Last year, after years of criticism in the wake of the 2017 documentary The Problem With Apu, Hank Azaria announced he would no longer voice Kwik-E-Mart owner Apu Nahasapeemapetilon on The Simpsons, and several months later the show announced it would no longer have white actors voice non-white characters. But apparently we haven’t seen the last of Apu; in a new interview with USA Today, Simpsons creator and executive producer Matt Groening said he’s “proud” of the controversial character and has plans to bring him back.
“We’ve got plans for Apu, but we have to see if we can make the stories work,” Groening said. “We’re working on something kind of ambitious. That’s all I can say.”
Groening also responded to those who would argue that simply recasting the role to have an Indian-American actor voice Apu isn’t enough because the character himself represents a harmful stereotype. “I think the Apu stories are fantastic, and he’s one of the most nuanced characters on a silly two-dimensional cartoon show,” he said. “So, yeah, I’m proud of Apu. I’m trying not to open up another chasm of criticism, but it doesn’t matter what I say. I’ll get it anyway.”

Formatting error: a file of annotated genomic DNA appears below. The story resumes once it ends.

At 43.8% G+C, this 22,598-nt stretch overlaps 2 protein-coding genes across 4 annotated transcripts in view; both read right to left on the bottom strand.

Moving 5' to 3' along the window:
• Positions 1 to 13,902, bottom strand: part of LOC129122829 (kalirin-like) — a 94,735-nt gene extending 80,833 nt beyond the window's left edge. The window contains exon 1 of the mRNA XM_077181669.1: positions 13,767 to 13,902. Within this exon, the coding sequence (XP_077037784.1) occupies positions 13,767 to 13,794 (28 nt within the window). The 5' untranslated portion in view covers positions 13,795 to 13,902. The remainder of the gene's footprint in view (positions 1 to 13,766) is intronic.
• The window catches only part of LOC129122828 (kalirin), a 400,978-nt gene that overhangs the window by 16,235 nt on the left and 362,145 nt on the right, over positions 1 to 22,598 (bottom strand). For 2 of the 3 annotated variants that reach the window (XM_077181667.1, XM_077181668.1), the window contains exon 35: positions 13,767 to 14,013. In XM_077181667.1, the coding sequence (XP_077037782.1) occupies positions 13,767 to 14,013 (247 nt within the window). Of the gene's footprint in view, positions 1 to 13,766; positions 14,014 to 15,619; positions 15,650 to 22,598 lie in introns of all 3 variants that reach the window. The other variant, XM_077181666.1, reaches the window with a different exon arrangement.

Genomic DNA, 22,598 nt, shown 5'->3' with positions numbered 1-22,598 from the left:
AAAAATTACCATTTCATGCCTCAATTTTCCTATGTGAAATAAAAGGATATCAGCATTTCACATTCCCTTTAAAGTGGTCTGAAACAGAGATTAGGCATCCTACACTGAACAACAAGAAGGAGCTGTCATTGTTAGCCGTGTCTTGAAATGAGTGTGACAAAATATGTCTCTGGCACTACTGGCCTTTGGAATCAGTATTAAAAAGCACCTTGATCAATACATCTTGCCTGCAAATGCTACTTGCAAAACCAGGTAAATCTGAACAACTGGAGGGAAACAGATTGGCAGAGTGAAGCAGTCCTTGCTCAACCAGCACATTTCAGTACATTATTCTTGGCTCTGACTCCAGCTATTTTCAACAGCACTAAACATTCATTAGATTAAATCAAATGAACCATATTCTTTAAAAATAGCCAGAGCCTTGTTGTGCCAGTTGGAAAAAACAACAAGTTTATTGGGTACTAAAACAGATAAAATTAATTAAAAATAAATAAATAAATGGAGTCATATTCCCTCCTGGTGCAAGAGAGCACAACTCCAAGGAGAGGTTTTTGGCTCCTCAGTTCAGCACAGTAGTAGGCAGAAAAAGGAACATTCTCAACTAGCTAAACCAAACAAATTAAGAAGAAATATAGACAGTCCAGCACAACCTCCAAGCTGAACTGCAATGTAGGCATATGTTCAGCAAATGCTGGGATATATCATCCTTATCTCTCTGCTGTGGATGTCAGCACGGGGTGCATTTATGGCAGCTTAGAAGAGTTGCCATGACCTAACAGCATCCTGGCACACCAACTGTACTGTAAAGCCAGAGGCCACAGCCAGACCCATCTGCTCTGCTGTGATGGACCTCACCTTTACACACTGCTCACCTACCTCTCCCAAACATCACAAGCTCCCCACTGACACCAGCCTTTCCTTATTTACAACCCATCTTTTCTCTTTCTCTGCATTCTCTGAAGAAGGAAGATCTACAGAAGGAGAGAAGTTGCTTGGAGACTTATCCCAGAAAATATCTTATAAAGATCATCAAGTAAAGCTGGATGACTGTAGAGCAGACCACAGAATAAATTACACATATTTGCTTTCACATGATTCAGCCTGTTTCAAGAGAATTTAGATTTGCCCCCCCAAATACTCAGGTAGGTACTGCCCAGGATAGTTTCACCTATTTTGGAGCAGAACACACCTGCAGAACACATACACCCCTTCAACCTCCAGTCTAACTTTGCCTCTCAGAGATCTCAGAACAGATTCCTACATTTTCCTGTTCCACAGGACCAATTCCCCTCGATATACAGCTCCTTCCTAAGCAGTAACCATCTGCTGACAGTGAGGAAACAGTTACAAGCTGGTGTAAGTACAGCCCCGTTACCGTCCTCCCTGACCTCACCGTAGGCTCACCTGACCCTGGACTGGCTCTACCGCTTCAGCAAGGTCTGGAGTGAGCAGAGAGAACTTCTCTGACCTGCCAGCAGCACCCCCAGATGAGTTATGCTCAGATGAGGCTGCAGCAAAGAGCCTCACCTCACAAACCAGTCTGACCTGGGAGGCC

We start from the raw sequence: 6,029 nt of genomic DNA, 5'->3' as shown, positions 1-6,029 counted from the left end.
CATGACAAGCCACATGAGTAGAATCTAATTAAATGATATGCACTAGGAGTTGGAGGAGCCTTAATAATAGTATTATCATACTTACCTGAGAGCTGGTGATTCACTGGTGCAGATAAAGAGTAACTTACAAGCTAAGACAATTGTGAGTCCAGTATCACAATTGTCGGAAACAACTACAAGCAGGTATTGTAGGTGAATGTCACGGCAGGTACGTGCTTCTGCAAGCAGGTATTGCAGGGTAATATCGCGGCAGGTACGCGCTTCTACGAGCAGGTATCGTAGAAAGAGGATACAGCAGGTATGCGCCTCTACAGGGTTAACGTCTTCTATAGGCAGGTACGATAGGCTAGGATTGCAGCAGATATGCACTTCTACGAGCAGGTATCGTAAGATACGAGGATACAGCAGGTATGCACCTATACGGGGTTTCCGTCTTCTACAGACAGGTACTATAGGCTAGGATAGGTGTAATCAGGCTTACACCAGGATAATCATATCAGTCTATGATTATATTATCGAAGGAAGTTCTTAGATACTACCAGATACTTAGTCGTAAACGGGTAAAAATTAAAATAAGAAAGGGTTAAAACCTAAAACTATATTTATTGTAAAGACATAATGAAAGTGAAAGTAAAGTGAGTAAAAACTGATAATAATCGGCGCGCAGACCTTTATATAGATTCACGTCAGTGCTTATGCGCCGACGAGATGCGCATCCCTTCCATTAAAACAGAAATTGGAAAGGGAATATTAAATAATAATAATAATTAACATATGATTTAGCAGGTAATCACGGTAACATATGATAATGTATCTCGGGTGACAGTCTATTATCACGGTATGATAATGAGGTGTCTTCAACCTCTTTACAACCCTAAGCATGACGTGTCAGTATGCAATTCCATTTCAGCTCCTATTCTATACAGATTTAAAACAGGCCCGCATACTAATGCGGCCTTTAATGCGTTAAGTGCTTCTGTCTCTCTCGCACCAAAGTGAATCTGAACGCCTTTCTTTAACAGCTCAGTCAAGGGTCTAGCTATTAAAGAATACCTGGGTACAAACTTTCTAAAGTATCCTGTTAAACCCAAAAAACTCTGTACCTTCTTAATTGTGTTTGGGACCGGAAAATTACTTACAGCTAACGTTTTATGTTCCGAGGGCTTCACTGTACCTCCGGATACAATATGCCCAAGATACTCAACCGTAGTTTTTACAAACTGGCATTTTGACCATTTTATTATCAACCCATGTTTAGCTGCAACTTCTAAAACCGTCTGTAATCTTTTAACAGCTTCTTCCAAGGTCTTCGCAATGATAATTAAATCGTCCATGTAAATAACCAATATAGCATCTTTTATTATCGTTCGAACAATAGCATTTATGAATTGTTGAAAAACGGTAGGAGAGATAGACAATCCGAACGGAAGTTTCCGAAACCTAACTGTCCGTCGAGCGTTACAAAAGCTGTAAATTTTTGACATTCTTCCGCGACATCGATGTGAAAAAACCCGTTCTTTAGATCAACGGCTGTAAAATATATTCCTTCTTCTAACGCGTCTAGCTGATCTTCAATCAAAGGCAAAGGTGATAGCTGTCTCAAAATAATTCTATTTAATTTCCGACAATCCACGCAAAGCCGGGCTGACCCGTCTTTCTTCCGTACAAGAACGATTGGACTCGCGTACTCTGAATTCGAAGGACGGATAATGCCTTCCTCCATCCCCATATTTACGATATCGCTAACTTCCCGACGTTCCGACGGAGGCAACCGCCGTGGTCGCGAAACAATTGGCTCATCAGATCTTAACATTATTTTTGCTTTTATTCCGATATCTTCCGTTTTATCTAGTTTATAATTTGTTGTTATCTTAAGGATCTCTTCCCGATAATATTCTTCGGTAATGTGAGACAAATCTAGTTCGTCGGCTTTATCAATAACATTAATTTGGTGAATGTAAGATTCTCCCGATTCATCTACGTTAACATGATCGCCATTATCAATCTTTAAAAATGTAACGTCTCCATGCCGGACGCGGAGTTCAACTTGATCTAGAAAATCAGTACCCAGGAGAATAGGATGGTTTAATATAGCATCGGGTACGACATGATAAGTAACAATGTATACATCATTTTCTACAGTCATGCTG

He also admitted that the decision to no longer have white actors voice non-white characters was not his, but added that he’s “fine with it,” saying, “Who can be against diversity? So it’s great. However, I will just say that the actors were not hired to play specific characters. They were hired to do whatever characters we thought of. To me, the amazing thing is seeing all our brilliant actors who can do multiple voices. That’s part of the fun of animation. However, to be more inclusive and hire more people, I’m completely in favor of that.”
Overall, it sounds as though Groening would have been completely fine with Azaria continuing to voice Apu if it were up to him, and he doesn’t seem to fully grasp the harm the character has caused. If anything, it’s further proof of why it’s so important for shows like The Simpsons to diversify not just their casts, but their writer’s rooms as well. Recasting Apu won’t accomplish much of anything if he’s still nothing more than a stereotype written by a bunch of white people. Azaria himself recognized this back in 2018, telling Stephen Colbert, “I really want to see Indian, South Asian writers in the room — not in a token way, but genuinely informing whatever new direction [Apu] may take.”
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